Many of you who have been metalsmiths for many years are familiar with the wonderful book, Jewelry Concepts and Technology, by Oppi Untract. His wonderful encyclopedia of jewelry techniques has been used by many of us as we learn our craft. So it is with great sadness that I must pass along the sad news of Oppi Untracht's death on July 5, at the age of 85, after a long illness. Untracht was a giant in the field of metalsmithing, the author of well-used and well-loved texts that have educated and influenced aspiring and experienced metalsmiths alike for decades. Check any list of essential volumes for jewelry makers, and Untracht's Jewelry Concepts and Technology is sure to be on it. Untracht's contribution to the field is immeasurable, and his passing is noted with sincere regret and the highest respect.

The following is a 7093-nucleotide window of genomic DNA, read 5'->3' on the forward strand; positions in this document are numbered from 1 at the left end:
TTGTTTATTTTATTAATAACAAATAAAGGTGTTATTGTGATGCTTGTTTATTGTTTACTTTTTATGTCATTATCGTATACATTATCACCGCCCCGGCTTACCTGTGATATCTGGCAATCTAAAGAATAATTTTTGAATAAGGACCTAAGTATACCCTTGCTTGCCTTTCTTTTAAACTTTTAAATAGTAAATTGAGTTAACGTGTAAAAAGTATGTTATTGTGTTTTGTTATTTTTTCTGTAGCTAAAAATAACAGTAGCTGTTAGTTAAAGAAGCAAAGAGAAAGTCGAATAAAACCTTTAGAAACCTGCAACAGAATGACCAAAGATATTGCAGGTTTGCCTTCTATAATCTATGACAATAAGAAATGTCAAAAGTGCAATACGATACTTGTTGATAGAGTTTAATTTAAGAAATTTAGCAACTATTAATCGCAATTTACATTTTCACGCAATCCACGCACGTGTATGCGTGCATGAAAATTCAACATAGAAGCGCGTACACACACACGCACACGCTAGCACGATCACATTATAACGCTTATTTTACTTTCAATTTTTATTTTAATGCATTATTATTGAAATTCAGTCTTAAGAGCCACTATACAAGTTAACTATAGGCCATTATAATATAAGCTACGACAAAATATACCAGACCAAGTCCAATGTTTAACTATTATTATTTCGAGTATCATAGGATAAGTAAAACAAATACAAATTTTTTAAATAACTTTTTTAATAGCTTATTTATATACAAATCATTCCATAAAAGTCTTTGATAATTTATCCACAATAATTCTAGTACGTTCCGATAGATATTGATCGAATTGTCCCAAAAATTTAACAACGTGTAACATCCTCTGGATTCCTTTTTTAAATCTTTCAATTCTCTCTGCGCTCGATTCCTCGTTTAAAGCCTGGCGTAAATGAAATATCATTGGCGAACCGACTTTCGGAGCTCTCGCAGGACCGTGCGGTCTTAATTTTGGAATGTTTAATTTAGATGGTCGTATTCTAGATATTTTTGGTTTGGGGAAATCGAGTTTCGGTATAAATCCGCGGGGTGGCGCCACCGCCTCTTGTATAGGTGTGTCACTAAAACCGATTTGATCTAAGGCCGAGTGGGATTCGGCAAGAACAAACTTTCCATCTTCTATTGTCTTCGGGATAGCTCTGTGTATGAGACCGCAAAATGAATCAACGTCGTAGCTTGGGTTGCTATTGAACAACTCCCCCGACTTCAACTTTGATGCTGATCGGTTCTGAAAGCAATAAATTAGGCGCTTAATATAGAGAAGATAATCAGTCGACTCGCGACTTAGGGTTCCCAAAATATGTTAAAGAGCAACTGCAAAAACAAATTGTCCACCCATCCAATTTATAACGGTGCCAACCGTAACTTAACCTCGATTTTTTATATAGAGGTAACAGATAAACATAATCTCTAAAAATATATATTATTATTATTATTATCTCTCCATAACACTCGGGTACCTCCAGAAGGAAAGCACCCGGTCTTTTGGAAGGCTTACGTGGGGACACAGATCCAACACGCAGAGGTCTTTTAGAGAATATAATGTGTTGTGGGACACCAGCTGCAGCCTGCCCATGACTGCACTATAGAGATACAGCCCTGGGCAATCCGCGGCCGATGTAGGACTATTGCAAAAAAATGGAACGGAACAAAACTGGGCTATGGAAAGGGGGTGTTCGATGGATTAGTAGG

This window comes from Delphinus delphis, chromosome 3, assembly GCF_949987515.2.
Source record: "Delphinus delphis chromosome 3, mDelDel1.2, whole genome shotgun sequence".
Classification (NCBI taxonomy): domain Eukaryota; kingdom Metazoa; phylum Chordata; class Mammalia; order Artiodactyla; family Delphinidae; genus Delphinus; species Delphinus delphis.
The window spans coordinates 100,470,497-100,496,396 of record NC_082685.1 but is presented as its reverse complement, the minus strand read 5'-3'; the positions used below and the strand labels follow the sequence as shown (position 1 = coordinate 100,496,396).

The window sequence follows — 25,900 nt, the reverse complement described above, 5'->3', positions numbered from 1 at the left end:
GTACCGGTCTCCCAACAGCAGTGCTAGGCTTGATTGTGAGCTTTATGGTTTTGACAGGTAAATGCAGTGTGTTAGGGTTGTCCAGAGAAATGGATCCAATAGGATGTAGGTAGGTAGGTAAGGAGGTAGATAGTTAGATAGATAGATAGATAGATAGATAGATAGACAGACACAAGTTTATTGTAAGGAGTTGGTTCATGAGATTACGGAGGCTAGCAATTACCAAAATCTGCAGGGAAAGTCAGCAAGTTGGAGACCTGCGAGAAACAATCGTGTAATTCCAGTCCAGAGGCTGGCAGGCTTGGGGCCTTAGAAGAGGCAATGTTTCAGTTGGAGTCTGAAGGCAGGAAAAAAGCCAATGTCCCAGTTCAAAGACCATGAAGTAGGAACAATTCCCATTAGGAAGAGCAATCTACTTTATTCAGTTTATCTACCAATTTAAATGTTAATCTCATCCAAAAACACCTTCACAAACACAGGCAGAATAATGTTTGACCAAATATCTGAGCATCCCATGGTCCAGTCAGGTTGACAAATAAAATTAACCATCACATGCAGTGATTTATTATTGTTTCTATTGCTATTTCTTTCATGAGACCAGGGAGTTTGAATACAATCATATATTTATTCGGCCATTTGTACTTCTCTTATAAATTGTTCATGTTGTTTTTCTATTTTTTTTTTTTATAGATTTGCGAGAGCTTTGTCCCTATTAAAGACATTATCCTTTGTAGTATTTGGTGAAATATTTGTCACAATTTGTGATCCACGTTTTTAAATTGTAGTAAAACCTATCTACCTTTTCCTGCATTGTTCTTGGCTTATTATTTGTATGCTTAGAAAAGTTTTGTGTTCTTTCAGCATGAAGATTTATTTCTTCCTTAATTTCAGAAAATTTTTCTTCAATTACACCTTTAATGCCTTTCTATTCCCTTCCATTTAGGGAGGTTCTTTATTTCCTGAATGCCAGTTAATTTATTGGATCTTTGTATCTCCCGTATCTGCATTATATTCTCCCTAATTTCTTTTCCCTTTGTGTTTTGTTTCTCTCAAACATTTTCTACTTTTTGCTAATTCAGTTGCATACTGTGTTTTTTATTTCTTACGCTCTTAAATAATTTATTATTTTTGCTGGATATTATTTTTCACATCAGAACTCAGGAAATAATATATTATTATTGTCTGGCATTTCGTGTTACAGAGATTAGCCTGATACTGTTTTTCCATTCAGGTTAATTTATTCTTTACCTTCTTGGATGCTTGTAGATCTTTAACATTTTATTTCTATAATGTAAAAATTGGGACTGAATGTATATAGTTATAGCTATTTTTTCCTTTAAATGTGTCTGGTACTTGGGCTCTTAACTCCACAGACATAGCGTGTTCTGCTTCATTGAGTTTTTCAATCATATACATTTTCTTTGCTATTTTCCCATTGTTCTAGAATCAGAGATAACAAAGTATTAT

Golden Bear Awards 2008

By Jeane Stultz

Jeame Stultz

At the recent Awards Banquet held at the CFMS Show in Ventura, the Golden Bear Committee was pleased to present two Golden Bear Awards to deserving members of the California Federation. This Award is intended to honor CFMS members who have given outstanding service to the Federation which goes beyond that which is expected in the usual course of Federation activities.

The first Award was presented to Bob Jones, Senior Consulting Editor of •  ROCK AND GEM MAGAZINE•  , who has been a staunch supporter of the CFMS for many years. He was elected as an Honorary Member of the California Federation in 2006 but he has supported the Federation as a guest speaker at CFMS Shows, ZZYZX, and other Federation events for many years.